Pete Buttigieg, a one-time frontrunner to represent the Democratic Party in the next US election and the first openly gay candidate to successfully launch a major presidential campaign, today dropped out of the race.

It’s big news, and his campaign was notable for a slew of reasons, but this particular article is going to focus on one particular aspect: his embrace of that one Panic! At The Disco song, and they way it’s been repurposed after his decision to step down.

We’ll get to High Hopes in a moment, but first, you should know what powered those hopes. Compared to the campaigns of former Vice President Joe Biden or billionaire Michael Bloomberg, Buttigieg appealed to voters as a fresh face in a crowded field. At just 38 years old, Buttigieg was the first millennial to ever lead a major challenge for the top gig.

His youth came with relative inexperience, too. While former competitors Biden and Senator Bernie Sanders have been significant figures in US politics for decades, Buttigieg counts a stint as mayor of the small Indiana city of South Bend as the pinnacle of his life in public office.

Buttigieg not only proved that a gay candidate could stage a campaign, but could make a serious run to be picked by one of the major parties. In a potential ‘Mayor Pete’ presidency, supporters saw the opportunity for major cultural change.

The tense and hotly-contested Iowa caucus, the first real test of any major campaign’s staying power, ultimately went to Buttigieg – but only just. For a while, it looked like Buttigieg would become the de facto candidate for moderate liberals to support, as opposed to the left-leaning Sanders, who went on to claim New Hampshire and Nevada.

But Sanders’ continual momentum, and Biden’s recent resurgence in South Carolina, pushed Buttigieg to call time on his campaign.

Oh, his campaign also introduced a choreographed dance to Panic! At The Disco’s 2018 hit for supporters to bust out at rallies. It was mocked. Heavily. Now, in the fading light of the Buttigieg campaign, that song has been co-opted by voters who never had high hopes for him in the first place.

If you’re thinking that’s a lot of negativity to hurl at a young candidate whose lived experience is conspicuously absent from US electoral politics, well, you’re not wrong.

While Sanders has gained support with calls to crack down on the excesses of the wealthiest 1% of society, Buttigieg was notable for soliciting donations from billionaires and holding a pricey fundraiser in a so-called “wine cave”. He also drew ire for his past work for consulting firm McKinsey, an organisation known for cost-cutting at large companies. “Cost-cutting” is, of course, a very generous euphemism for lay-offs.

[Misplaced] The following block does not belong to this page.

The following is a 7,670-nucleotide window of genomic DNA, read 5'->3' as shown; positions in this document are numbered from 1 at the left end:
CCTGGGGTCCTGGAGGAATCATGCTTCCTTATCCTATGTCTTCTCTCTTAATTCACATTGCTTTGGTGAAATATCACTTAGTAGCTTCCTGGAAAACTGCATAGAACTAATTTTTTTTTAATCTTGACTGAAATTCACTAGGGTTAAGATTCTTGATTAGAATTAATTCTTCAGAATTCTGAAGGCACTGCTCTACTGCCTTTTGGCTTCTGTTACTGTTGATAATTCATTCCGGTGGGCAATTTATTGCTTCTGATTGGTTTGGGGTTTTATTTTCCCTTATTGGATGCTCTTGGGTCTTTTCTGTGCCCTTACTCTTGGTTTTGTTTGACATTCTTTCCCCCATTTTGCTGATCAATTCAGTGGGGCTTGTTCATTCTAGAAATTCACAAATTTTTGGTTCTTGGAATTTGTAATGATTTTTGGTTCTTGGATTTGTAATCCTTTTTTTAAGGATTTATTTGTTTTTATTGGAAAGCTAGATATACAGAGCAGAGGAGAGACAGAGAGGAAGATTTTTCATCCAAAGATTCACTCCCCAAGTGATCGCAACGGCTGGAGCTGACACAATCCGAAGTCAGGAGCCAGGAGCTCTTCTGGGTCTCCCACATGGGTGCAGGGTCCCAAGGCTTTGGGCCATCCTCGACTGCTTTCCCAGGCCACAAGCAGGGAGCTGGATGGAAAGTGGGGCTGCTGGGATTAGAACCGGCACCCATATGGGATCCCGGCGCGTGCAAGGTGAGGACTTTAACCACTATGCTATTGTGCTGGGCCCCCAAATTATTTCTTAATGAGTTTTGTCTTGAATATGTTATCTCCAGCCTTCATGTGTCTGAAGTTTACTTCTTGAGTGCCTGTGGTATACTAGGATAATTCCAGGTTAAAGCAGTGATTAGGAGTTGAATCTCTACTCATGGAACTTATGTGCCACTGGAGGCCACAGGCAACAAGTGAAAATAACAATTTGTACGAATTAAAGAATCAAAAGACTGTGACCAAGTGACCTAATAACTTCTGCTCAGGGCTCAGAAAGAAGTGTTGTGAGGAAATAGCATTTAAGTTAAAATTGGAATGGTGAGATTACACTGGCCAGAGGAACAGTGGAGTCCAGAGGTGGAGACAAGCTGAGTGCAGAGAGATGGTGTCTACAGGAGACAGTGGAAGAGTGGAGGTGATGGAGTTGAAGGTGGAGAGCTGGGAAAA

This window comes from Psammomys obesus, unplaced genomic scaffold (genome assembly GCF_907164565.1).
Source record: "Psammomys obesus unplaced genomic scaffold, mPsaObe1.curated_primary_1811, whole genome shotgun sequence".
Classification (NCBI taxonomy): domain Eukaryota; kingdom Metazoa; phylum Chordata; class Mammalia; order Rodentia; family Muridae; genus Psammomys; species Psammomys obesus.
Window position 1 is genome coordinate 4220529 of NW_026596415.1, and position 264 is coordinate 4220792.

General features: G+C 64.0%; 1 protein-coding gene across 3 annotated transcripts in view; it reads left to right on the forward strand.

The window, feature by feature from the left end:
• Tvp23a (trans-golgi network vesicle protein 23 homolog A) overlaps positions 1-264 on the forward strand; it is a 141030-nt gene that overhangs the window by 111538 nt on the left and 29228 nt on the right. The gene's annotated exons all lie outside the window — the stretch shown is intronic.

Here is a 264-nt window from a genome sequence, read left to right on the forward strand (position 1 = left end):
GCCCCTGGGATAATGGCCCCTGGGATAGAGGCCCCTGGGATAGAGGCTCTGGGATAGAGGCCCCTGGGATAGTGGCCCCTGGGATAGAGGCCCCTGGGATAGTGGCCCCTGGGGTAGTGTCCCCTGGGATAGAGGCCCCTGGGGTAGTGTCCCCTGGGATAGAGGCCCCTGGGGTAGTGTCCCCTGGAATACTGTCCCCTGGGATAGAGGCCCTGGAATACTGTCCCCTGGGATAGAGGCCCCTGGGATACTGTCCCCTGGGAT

Plus, there was this exchange with the editorial board of the New York Times, where he was directly accused of being involved in the fixing of bread prices across Canada. A niche accusation? For sure, but it was one which stuck.

Some critics believe that kind of sanitised, corporate ethos osmosed into other elements of his campaign, turning off voters looking for a candidate with more progressive credentials.

That tight Iowa caucus we mentioned earlier? Well, he also called that contest for himself, well before it was clear who actually won (and there’s still debate over how that count was handled). There’s more to it than we can fit here, but Buttigieg’s campaign and professional persona was not immediately reconcilable with that bloody dance.

After his decision to drop out of the race, punters have criticised the way he hedged his folksy, mayoral image against his extremely sharp corporate history, and have highlighted his on-stage debates with fellow contender Senator Amy Klobuchar – who, it just so happens, appeared to dislike Buttigieg with more intensity than anyone else on the roster.

So, that’s that. Unless it isn’t, and Buttigieg manages to broker some kind of vice presidential deal with one of the remaining candidates. Someone, somewhere, is high hoping for that.

Image: George Frey / Getty Images